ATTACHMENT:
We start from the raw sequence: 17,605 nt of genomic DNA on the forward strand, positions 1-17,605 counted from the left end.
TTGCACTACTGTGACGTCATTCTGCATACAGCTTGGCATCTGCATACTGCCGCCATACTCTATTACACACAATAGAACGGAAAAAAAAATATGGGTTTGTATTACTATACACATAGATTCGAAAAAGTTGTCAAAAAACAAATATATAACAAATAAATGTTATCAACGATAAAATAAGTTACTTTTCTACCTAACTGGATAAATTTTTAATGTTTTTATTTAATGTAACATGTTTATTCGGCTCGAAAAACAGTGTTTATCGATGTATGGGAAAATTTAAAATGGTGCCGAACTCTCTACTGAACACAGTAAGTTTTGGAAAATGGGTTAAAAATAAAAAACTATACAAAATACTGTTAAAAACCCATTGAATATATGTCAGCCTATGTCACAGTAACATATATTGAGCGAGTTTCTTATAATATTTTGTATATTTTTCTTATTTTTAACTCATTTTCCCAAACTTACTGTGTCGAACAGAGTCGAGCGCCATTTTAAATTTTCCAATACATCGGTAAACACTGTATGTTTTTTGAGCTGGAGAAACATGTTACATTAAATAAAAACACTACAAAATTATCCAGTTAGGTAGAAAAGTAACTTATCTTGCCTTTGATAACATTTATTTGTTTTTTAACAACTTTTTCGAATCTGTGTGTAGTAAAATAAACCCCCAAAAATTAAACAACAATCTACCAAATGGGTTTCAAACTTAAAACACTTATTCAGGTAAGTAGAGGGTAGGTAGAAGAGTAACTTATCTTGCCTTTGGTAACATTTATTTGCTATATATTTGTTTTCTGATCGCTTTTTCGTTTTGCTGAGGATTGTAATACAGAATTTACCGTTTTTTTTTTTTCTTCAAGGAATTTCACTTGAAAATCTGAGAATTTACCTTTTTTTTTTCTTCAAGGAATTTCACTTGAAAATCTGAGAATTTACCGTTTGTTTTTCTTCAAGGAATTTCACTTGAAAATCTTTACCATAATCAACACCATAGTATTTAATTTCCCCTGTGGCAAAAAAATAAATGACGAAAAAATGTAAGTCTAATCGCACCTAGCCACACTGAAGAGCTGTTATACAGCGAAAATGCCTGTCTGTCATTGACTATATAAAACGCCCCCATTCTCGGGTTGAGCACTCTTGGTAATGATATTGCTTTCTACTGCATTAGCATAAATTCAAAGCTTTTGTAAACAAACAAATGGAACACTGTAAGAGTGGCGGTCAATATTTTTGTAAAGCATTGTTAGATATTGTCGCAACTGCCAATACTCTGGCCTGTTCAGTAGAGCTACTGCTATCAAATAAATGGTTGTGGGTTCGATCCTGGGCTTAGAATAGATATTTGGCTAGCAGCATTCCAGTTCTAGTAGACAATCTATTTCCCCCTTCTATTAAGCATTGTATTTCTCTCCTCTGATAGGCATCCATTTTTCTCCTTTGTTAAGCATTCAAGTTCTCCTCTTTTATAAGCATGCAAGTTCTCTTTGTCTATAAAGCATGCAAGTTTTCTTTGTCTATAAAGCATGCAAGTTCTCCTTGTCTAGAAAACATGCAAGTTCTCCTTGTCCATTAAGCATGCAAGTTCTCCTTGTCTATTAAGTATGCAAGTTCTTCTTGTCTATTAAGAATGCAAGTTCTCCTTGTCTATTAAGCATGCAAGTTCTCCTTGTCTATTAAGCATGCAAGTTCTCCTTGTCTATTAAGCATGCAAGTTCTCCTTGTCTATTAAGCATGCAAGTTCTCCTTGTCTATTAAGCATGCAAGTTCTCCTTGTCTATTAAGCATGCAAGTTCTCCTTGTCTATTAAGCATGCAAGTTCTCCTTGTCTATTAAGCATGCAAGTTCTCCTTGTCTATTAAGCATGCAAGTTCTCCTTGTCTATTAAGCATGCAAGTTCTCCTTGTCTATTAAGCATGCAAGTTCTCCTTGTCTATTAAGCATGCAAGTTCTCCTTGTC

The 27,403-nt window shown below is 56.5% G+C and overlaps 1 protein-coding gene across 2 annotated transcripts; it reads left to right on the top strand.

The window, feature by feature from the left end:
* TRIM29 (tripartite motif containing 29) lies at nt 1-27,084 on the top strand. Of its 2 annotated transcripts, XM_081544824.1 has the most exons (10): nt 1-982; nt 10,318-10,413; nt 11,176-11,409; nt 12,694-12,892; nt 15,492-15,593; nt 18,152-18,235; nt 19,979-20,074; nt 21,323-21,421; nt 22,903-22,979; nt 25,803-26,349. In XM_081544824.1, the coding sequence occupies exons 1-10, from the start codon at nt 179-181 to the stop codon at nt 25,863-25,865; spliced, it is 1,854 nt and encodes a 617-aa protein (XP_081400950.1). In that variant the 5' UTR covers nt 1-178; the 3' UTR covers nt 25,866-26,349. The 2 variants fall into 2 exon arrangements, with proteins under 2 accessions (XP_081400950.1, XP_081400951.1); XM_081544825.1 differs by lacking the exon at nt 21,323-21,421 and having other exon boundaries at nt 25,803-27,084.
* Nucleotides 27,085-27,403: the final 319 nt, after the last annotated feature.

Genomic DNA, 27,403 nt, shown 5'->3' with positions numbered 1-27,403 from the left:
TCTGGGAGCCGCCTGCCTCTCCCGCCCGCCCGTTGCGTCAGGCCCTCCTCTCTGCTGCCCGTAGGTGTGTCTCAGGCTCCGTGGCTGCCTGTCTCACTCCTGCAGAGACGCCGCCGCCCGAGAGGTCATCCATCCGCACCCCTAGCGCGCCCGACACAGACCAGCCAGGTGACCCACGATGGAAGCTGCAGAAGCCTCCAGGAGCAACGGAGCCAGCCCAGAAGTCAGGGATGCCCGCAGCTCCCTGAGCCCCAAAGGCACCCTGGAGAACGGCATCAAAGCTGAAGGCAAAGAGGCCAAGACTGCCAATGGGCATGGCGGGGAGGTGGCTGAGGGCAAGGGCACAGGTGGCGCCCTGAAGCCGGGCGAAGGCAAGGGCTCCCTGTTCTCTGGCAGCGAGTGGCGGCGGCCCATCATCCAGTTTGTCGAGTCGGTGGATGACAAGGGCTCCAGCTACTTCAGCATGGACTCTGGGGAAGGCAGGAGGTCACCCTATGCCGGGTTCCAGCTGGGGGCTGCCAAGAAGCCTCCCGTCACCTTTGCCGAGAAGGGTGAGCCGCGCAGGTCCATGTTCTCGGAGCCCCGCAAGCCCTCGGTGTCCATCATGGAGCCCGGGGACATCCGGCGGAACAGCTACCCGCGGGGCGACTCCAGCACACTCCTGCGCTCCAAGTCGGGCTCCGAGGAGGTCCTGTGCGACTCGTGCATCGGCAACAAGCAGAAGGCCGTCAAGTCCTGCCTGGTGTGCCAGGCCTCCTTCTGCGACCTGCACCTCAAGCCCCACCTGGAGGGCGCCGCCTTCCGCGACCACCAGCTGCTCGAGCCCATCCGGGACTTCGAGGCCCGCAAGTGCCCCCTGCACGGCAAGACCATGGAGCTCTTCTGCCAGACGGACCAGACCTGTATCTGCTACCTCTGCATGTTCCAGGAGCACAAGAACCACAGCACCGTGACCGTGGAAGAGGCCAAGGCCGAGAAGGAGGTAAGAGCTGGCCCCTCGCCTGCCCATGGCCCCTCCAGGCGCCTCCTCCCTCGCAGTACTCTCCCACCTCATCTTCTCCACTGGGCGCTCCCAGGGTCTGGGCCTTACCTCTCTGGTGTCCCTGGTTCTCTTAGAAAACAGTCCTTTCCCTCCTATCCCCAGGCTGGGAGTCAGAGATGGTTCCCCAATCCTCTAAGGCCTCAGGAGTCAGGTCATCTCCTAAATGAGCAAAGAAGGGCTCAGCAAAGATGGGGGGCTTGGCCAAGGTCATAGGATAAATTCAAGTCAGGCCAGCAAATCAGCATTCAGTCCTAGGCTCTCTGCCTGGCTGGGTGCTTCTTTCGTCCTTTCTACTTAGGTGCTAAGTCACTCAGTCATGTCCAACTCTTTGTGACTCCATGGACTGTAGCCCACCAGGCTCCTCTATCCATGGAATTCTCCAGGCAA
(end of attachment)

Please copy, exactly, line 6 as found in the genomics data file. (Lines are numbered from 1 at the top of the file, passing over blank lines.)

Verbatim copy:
* Nucleotides 27,085-27,403: the final 319 nt, after the last annotated feature.